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IUPUI pilot program teaches high school students to code

INDIANAPOLIS (WISH) – Some high school students in Indianapolis are getting a major head start, with some skills that could help them land a high paying job. This fall, about 70 high school students are learning IT and coding skills from IUPUI students.

24-Hour News 8 attended a class at Arsenal Tech High School. It didn’t take long to realize the class was different than most. On that particular day, Arsenal Tech High School students learned about gaming from Luke Jones, an IUPUI School of Informatics and Computing student. Jones showed the students how he uses his IT skills — the same skills he teaches the teenagers in class.

“We want to try and get a better idea to them of the jobs in the tech industry and what you can actually do with that,” said Jones.

This pilot program started just this year and already the high school students have built a website. Now, they’re working on a financial literacy app. They’ll graduate with skills and a portfolio they can use on college or internship applications.

“It’s not only the experience. We always tell them, ‘What you’re providing us isn’t just for us. Teachers or anythign else. It’s not purely academic. It’s something you can share with your parents, your community and like you said, hold on to and show for potential internships and work later,'” said Jim Lyst with IUPUI.

The program shows students all the career possibilities IT offers.

“Especially since I’m a female, a lot of career options for coding or just anything to do with IT is very open,” said Arsenal Tech junior Damaris Martinez.

“Everybody is going to need coding eventually,” said Arsenal Tech senior Carl Butler.

Several of these students said they know exactly how they’ll use their new skills after high school.

“I want to go to Ball State for business management. I want to own a company,” said Martinez.

Butler said he already has a scholarship to attend Purdue University.

“I want to make games for the new generation,” said Butler.

The teens say it’s easier to picture a future using IT, as they learn from a college student. Their teacher is just a few years ahead of them.

“Because it’s still fresh in their minds, they know, understand where we’re at and they basically,since they’re still in school, they are going to the same things, so they know better ways to like coach us through,” said Butler.

But the mentors leave class feeling just as inspired.

“I’ve always just been trying to make a difference in someone’s life. I think that was a huge struggle, because I never thought I could do that with technology, but now that I realize you can do it with this –it’s made a huge impact on my life. It’s actually why I want to go get my Masters and use my Masters degree, whether to go teach at a university level or later develop something that’s going to impact people’s lives,” said Jones.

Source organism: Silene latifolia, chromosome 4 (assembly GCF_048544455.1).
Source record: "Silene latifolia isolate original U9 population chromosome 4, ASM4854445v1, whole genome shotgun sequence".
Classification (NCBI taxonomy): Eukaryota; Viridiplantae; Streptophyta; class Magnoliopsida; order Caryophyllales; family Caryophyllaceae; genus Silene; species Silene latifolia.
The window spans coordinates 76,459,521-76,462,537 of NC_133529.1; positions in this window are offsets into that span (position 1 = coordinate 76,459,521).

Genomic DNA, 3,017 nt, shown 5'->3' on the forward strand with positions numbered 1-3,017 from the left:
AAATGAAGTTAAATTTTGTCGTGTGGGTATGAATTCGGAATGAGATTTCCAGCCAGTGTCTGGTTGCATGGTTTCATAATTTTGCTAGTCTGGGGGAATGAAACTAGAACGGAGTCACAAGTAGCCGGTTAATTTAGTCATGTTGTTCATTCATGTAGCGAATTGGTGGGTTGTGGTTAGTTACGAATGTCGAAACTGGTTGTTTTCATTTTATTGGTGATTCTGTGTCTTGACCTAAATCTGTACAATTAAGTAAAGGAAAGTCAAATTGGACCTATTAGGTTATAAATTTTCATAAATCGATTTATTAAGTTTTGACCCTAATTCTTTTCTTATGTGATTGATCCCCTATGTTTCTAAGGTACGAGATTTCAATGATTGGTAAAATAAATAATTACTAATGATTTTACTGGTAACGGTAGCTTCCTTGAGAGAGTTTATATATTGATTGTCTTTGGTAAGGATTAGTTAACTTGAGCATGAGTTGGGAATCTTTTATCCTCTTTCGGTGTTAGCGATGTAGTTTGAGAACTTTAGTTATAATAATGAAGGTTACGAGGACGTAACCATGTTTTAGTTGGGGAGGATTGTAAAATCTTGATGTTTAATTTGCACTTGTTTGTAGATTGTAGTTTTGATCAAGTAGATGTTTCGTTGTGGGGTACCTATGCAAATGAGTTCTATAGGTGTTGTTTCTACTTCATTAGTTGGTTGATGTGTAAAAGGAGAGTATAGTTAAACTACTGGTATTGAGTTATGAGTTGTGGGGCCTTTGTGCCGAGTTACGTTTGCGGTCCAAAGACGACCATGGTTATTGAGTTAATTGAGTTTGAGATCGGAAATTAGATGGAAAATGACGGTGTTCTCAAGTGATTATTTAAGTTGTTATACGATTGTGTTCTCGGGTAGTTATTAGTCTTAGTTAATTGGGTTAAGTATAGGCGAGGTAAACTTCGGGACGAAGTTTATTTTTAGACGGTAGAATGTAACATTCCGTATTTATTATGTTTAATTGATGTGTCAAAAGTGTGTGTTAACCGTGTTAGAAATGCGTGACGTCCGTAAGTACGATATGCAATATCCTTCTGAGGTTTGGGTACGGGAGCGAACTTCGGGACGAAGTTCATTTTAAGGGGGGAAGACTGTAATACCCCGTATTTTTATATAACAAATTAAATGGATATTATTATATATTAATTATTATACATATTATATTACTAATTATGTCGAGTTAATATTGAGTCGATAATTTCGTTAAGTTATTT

The high school students have a chance to graduate with college credit. IUPUI staff works in the classes as well, giving students opportunity to meet future professors and even future employers. In the summer they can go to IUPUI’s campus to keep studying, even when school is out.

The program is currently at Arsenal Tech High School, Pike High School and Providence Cristo Ray High School.

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Shoe art by Kokomo native stolen from northern Indiana museum

SOUTH BEND, Ind. (WISH) — A shoe by an Indiana native was stolen Saturday from a northern Indiana art museum.

South Bend Museum of Art is seeking help to find the thief of a shoe from the piece titled “Welcome Knives,” part of an exhibit by Kokomo native Chris Francis that’s traveled to other U.S. museums. His work has been described as wearable architecture.

The shoe disappeared between 2 and 5 p.m. Saturday while the museum was open. The museum staff and city police are reviewing surveillance video from the Century Center to gain a lead. South Bend’s show called “Chris Francis: Modern Bespoke 21st Century Shoe Art” is in the downtown Century Center through April 5.

Francis, who grew up in Kokomo and now lives in Los Angeles, said in a statement that he was “saddened to be informed that someone has chosen to steal the piece ‘Welcome Knives’ from the exhibition. The shoes exhibited are all documented and catalogued works of art that have shown in many museums. Every shoe in the exhibition is one of a kind, with no others in existence making them very different than shoes we find in stores.”

Francis has created shoes for runway shows and for celebrities, including Lady Gaga and the members of Kiss and The Sex Pistols.

His work was displayed late last year on the Purdue University campus.

Anyone with information was asked to call the South Bend Police Department at (574) 235.9201 or contact the South Bend Museum of Art via email at info@southbendart.org, or through the museum’s social media accounts: Facebook, @SouthBendMuseumofArt; Twitter, @southbendart; Instagram, @southbendart.

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